Chocolate Wars: The 150-Year Rivalry Between the World’s Greatest Chocolate Makers
Chocolate Wars raises the question of the piety of the Quaker families — the Cadbury and Rowntree and Fry clans that dominated the British cocoa business. They concocted chocolate drinks as alternatives to gin and rum. These good Quaker folk wanted to change the world. For the most part, they failed, though they grew rich trying. The world turned Ms. Cad bury’s relatives and their business into just one more mass-market consumer-products company that was forced to put profit ahead of principle. Ultimately, Cadbury was eaten by the biggest processed-food company in the United States, Kraft Foods Inc. The story begins in the mid-19th century when Richard Cadbury, a devout Quaker opposed to war, oppression, alcoholism and what he considered useless entertainments such as art and music, sent his youngest son, John, to London to study a new tropical product, cocoa, that would be a way to make money. The Quakers had nothing against piling up fortunes and, indeed, poured many of their own into model towns and societies devoted to rescuing the fallen and the drunk.
The Quakers succeeded admirably. As Ms. Cadbury notes, in the early 19th century, 4,000 Quaker families ran 74 Quaker British banks and more than 200 companies. “As they came to grips with making money, these austere men of God helped to shape the course of the Industrial Revolution and the commercial world today,” the author says.
Well, yes, but the conventional history of the chocolate biz and of the industrial revolution is not the whole story. Falling prices in the 19th century, cheap labour driven to cities by recurrent crop failures and various blights, not a little exploitation of labour in prison workshops and availability of cheap inputs from colonies had a lot to do with the success of Europe in dominating the world for the 19th century and half of the 20th.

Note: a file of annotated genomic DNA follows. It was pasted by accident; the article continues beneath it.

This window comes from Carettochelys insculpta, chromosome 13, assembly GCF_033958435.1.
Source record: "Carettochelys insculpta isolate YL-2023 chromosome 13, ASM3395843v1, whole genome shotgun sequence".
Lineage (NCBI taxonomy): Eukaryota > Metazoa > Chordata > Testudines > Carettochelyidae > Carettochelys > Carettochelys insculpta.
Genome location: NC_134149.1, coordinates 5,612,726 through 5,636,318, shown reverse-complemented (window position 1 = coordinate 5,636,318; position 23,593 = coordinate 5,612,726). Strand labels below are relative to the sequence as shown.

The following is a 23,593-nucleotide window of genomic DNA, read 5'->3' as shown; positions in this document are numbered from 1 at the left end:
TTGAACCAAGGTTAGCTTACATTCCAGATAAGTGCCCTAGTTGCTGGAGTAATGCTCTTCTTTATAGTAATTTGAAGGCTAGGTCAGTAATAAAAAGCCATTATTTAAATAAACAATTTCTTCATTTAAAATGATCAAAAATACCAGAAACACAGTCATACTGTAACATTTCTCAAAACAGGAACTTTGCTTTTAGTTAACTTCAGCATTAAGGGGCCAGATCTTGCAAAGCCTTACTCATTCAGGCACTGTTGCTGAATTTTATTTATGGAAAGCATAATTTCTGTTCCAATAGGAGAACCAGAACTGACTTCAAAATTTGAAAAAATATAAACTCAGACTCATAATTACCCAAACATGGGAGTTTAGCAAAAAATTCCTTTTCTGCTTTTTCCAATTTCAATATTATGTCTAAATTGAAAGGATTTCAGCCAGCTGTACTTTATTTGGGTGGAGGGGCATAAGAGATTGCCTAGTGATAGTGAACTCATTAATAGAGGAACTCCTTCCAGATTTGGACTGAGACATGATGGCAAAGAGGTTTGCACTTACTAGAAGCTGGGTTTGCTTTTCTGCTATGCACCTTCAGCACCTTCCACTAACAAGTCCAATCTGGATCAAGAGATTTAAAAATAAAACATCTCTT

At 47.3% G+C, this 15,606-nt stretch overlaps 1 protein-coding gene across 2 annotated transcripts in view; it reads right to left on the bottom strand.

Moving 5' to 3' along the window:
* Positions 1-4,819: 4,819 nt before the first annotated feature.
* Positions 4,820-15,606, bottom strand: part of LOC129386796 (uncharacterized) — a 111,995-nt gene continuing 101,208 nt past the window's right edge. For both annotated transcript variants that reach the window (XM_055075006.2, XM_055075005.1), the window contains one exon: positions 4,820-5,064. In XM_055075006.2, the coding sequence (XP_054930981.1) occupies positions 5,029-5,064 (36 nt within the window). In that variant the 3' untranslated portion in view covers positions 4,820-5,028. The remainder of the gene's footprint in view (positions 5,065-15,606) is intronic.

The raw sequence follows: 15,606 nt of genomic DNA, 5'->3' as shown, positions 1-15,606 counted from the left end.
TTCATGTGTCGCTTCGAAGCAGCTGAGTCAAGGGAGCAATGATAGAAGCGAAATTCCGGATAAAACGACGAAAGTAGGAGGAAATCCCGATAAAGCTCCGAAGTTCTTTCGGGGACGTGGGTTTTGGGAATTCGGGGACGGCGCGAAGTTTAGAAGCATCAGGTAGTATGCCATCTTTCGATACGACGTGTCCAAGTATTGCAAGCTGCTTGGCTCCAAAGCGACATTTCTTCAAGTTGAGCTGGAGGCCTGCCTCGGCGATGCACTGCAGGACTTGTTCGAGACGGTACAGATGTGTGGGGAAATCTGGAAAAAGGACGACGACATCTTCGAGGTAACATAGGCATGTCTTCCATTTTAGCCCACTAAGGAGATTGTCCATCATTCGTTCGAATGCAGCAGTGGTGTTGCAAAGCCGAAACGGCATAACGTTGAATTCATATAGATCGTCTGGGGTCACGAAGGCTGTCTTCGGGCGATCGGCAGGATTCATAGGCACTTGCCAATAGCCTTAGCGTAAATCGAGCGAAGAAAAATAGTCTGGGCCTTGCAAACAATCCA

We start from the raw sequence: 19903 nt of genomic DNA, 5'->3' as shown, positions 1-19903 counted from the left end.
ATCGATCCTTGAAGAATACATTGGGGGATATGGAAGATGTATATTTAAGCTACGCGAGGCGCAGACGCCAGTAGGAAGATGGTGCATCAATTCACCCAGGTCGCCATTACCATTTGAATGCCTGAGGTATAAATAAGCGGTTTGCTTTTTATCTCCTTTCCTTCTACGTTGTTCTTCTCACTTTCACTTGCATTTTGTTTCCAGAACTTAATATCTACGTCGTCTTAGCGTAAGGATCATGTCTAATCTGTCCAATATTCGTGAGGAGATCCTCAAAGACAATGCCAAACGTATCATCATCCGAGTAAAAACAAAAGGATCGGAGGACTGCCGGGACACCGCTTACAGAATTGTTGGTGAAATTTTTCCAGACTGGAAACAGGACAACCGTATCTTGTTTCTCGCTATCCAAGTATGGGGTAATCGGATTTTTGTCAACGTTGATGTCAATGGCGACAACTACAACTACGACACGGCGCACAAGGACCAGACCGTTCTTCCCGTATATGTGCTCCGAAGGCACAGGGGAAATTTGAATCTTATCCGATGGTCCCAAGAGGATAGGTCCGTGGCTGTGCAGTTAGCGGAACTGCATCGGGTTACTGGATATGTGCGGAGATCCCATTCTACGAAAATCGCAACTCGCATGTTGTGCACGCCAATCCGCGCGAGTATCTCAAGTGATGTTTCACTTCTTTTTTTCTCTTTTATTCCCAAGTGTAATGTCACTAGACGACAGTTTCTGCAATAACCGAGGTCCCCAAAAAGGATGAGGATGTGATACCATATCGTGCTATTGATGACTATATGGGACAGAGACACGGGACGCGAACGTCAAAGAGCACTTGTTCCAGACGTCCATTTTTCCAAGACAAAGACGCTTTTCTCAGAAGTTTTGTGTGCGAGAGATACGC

The problem was that cocoa grows mostly in west Africa, which is a very hot place. Tending the trees and harvesting the cocoa pods was given to African slaves sold by Portuguese merchants operating from the port of Sao Tome. The Portuguese traders and plantation owners were at the time essential to the business. Ms. Cadbury describes the moral issue, which became a very practical dilemma when the British press raised the question of Quaker hypocrisy:
A delicious chocolate bar rested on the unspeakable misery of African slaves and the head of the company, said critics. George Cadbury, a utopian idealist in Britain who built communities for his workers, was just a ‘malevolent cocoa magnate,’ they charged.
It all came to a head in a case for libel brought by Cadbury against a major newspaper, The Standard, which ended in a verdict for Cadbury, which was then awarded the nominal sum of one farthing as compensation for losses.
Read more: http://arts.nationalpost.com/2010/11/26/book-review-chocolate-wars-by-deborah-cadbury/#ixzz1CPLmLdx1